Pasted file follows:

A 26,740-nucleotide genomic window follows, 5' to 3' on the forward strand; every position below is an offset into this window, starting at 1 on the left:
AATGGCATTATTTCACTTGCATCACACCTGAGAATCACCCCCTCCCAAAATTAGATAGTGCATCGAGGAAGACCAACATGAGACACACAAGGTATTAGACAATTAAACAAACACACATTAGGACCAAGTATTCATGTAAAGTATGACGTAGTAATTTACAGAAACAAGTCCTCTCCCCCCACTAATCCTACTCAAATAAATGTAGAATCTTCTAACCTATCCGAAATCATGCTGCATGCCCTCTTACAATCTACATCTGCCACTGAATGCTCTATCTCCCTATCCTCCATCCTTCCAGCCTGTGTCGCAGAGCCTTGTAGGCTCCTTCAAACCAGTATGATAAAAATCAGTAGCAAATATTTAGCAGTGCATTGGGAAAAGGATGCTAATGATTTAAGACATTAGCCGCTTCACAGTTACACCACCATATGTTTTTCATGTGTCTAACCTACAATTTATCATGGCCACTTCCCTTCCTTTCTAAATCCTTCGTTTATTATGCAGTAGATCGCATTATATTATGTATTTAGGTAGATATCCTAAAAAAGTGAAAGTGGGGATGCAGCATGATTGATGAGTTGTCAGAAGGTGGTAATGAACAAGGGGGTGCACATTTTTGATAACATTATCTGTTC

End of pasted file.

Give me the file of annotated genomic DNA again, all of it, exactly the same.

A 26,740-nucleotide genomic window follows, 5' to 3' on the forward strand; every position below is an offset into this window, starting at 1 on the left:
AATGGCATTATTTCACTTGCATCACACCTGAGAATCACCCCCTCCCAAAATTAGATAGTGCATCGAGGAAGACCAACATGAGACACACAAGGTATTAGACAATTAAACAAACACACATTAGGACCAAGTATTCATGTAAAGTATGACGTAGTAATTTACAGAAACAAGTCCTCTCCCCCCACTAATCCTACTCAAATAAATGTAGAATCTTCTAACCTATCCGAAATCATGCTGCATGCCCTCTTACAATCTACATCTGCCACTGAATGCTCTATCTCCCTATCCTCCATCCTTCCAGCCTGTGTCGCAGAGCCTTGTAGGCTCCTTCAAACCAGTATGATAAAAATCAGTAGCAAATATTTAGCAGTGCATTGGGAAAAGGATGCTAATGATTTAAGACATTAGCCGCTTCACAGTTACACCACCATATGTTTTTCATGTGTCTAACCTACAATTTATCATGGCCACTTCCCTTCCTTTCTAAATCCTTCGTTTATTATGCAGTAGATCGCATTATATTATGTATTTAGGTAGATATCCTAAAAAAGTGAAAGTGGGGATGCAGCATGATTGATGAGTTGTCAGAAGGTGGTAATGAACAAGGGGGTGCACATTTTTGATAACATTATCTGTTC